What shape do Turkish eyes have
The Turkish Eye (Nazar Boncugu) is the most popular souvenir from Turkey
D.he Nazar Boncugu (Turkish Eye) is a small talisman in the shape of a teardrop-shaped blue eye.
You have certainly seen the symbol before.
The belief in his strength as a lucky charm is omnipresent in Turkey.
According to Turkish popular belief, the amulet should protect its wearer from the evil eye.
Its meaning can be compared to a horseshoe or a hare's paw. But the eye looks clearly nicer. That is why the Turkish Eye is one of the most popular souvenirs from Turkey.
The lucky charm from Turkey, Nazar Boncugu amulet
The word Nazar comes from the Arabic language. Translated it means something like look, see or attention.
In the Turkish language, Nazar Boncugu means "pearl of the eye" in a simple translation. A common name for the Nazar amulet is Eye of Fatima, after the youngest daughter of the Prophet Mohamed.
You see the blue amulet everywhere during a vacation in Turkey. The classic example is a chain with the black eye on the inside rearview mirror of taxi or bus drivers.
It should also help protect valuables and houses. Almost all hotels have a Turkish Eye hanging over the entrance. The same goes for homes, businesses, and restaurants.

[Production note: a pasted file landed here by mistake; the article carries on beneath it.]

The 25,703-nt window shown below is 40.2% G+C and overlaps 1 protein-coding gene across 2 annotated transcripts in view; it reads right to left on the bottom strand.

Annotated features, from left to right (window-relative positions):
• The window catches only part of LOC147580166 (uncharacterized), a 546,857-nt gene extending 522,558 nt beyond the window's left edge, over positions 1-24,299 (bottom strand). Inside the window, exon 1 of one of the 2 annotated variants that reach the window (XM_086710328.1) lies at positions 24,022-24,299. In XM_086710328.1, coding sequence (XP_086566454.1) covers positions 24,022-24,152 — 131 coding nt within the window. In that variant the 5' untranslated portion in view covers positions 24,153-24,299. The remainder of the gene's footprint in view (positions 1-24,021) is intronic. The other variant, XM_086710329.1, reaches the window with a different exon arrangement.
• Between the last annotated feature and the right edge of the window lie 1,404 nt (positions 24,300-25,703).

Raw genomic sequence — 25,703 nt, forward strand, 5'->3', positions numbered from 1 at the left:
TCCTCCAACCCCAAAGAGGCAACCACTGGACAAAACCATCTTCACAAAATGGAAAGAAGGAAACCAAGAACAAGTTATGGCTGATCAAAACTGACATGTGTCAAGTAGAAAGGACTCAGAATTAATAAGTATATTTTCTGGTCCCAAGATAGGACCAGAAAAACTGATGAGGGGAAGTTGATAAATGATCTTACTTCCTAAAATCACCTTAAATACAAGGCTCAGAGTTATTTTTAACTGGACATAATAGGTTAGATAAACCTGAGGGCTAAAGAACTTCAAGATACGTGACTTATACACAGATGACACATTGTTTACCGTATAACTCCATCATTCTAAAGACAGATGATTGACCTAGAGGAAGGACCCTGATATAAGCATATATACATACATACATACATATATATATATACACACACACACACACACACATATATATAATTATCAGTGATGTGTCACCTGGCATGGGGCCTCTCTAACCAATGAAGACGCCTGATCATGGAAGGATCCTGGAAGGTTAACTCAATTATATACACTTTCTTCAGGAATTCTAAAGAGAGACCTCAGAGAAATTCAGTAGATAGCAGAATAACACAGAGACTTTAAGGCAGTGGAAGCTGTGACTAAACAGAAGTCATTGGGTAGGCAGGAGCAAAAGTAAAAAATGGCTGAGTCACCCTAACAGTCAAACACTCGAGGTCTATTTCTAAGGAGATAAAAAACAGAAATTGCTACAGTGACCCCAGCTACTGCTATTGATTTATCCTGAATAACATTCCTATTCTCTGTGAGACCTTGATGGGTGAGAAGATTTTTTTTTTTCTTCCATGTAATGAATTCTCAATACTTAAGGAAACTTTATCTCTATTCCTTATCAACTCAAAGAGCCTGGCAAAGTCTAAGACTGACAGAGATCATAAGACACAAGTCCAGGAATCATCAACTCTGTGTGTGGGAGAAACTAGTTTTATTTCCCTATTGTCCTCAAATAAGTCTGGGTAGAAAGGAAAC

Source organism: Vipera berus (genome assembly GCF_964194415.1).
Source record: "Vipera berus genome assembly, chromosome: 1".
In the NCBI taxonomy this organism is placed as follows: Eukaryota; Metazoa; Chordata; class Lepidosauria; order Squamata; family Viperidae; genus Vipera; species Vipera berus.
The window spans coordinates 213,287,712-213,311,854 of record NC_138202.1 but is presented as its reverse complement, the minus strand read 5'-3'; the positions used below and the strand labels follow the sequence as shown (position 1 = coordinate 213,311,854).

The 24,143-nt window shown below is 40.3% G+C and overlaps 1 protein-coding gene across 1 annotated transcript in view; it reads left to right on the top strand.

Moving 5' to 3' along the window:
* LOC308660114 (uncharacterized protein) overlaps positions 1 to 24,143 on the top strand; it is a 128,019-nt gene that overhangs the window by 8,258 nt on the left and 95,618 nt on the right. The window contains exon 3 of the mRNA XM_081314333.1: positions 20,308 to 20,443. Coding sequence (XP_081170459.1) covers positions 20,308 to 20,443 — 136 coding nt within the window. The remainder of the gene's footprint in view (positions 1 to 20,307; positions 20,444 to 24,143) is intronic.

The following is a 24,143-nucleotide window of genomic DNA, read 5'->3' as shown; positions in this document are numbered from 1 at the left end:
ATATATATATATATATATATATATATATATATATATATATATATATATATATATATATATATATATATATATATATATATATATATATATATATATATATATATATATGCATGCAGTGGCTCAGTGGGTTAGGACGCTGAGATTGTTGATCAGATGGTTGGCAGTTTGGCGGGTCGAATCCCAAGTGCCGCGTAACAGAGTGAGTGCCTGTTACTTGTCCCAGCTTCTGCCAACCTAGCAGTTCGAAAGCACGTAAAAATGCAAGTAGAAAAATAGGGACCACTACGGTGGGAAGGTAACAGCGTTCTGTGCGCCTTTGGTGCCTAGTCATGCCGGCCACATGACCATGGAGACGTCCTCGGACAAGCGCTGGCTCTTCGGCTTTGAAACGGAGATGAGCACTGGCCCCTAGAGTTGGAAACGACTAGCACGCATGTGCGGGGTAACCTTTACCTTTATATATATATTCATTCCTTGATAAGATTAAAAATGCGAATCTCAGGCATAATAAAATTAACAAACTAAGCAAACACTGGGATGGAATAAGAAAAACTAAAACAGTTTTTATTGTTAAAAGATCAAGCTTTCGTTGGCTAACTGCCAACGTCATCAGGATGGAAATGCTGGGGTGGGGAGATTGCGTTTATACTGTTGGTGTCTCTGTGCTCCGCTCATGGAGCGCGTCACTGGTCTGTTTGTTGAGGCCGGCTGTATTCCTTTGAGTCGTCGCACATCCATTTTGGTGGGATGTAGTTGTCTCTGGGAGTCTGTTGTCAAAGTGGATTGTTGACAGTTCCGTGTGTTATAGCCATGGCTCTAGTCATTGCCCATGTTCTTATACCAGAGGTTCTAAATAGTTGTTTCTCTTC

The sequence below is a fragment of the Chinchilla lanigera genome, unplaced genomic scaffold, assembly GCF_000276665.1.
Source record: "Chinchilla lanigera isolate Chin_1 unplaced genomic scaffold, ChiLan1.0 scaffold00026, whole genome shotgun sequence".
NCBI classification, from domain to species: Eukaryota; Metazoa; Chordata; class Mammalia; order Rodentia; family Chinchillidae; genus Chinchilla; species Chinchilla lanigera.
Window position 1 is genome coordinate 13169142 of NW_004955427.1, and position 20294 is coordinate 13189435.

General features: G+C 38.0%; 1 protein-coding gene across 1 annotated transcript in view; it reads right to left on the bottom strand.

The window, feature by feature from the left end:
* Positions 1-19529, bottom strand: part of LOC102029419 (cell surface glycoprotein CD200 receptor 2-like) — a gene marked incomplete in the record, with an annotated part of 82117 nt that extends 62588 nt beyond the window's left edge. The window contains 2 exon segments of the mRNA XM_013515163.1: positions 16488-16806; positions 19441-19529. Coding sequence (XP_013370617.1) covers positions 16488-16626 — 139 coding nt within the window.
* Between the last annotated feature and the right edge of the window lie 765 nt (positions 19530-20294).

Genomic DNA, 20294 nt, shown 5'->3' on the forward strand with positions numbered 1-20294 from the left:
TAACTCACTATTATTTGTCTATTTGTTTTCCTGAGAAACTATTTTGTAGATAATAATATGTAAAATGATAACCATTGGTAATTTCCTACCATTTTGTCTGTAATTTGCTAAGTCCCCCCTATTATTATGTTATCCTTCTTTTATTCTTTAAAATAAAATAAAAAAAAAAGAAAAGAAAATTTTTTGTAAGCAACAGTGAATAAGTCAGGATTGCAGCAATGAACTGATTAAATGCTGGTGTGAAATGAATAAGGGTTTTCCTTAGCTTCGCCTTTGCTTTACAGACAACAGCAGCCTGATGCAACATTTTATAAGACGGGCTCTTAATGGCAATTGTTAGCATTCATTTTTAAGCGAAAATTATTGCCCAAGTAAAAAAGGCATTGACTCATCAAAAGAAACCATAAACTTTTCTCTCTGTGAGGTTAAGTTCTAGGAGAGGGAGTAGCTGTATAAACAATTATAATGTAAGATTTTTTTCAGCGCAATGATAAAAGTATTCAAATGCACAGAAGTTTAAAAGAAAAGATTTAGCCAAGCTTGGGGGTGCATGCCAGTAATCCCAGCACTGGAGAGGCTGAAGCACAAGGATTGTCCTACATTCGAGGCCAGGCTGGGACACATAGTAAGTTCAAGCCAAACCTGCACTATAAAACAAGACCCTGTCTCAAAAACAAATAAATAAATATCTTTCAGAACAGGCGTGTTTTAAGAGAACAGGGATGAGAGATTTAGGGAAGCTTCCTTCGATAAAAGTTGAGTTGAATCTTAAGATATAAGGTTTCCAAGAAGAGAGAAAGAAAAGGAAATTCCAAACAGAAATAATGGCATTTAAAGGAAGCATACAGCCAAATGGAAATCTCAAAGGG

In the port of Bodrum, Nazar amulets are even inlaid in the pavement of the pedestrian zone. Just keep your eyes open and you will see the Nazar Boncugu more often than the Turkish flag in Turkey.
What is the evil eye anyway?
Some see the blue Nazar amulet as an image of the evil eye. This is wrong. The Nazar amulet represents the benevolent eye as protection from the evil eye. You cannot buy the evil eye. People have the view or not.
The evil eye is a kind of curse. It is an answer to the age-old question of why bad things happen to good people.
The curse goes back to the millennia-old superstition that a jealous look turns the other person into disaster. Healthy people get sick by looking at them, crystal vases break into a thousand pieces and someone drives into the brand new car from behind at the next set of traffic lights.
The look is an integral part of Turkish popular belief
According to Turkish popular belief, people with light blue eyes should have a natural talent for the evil eye. One theory is that the amulet is the opposite of the blue eyes.
Some also believe that people with good intentions can look bad without knowing it.